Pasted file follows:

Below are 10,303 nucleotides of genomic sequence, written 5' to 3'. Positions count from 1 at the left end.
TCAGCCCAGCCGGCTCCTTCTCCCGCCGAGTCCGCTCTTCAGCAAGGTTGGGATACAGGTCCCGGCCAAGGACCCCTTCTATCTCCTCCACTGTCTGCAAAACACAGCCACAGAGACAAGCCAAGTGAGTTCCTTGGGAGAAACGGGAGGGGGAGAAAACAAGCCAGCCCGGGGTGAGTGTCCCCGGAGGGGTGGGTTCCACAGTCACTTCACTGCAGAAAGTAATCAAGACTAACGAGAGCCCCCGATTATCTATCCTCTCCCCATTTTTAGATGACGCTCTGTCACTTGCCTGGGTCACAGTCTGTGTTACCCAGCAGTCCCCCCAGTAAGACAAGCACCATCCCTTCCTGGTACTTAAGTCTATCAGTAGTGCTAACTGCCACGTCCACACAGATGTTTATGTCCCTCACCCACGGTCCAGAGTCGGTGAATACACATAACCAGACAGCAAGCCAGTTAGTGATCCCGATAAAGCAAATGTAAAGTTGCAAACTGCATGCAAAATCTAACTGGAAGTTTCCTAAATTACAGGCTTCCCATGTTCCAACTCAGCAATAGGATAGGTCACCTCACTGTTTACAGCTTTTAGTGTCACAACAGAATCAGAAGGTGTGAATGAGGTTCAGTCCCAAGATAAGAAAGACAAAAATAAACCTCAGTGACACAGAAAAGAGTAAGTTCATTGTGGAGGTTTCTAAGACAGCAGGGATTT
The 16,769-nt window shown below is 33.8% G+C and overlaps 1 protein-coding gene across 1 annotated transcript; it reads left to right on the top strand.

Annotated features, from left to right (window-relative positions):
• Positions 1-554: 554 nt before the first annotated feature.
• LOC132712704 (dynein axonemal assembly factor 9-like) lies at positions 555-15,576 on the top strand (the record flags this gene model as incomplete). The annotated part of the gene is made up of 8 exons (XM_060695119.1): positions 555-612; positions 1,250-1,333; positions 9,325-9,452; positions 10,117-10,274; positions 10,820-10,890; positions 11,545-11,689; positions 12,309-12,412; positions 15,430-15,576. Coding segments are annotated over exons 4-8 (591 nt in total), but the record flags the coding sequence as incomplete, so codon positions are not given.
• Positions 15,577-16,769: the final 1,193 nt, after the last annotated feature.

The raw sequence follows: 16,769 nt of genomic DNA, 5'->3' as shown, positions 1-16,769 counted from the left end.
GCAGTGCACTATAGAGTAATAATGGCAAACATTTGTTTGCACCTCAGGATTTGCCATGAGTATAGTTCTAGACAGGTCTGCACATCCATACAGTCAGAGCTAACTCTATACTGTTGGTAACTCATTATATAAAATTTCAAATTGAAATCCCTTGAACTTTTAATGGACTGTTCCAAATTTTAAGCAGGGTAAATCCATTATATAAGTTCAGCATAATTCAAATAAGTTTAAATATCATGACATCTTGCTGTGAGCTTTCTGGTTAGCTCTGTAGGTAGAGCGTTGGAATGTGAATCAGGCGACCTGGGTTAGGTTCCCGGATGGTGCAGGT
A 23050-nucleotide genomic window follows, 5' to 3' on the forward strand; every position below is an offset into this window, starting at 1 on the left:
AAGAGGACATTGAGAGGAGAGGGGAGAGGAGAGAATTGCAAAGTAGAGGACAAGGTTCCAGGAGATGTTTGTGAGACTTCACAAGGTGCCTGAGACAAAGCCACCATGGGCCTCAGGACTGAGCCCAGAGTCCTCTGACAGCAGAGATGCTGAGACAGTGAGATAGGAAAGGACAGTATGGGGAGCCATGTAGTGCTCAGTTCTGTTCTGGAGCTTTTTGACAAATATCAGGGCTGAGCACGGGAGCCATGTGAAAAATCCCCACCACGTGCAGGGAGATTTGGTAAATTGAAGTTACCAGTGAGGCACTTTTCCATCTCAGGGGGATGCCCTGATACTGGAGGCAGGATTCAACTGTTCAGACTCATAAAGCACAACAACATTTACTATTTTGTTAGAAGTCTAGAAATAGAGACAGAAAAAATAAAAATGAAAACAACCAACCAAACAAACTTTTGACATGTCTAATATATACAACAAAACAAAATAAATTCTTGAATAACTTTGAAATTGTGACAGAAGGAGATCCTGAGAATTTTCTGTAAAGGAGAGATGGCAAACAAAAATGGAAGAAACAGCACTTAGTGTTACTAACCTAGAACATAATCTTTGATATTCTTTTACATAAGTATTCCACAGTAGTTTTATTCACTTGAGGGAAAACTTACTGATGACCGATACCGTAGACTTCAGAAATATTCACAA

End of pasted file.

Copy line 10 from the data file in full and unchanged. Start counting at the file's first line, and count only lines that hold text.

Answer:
A 23050-nucleotide genomic window follows, 5' to 3' on the forward strand; every position below is an offset into this window, starting at 1 on the left: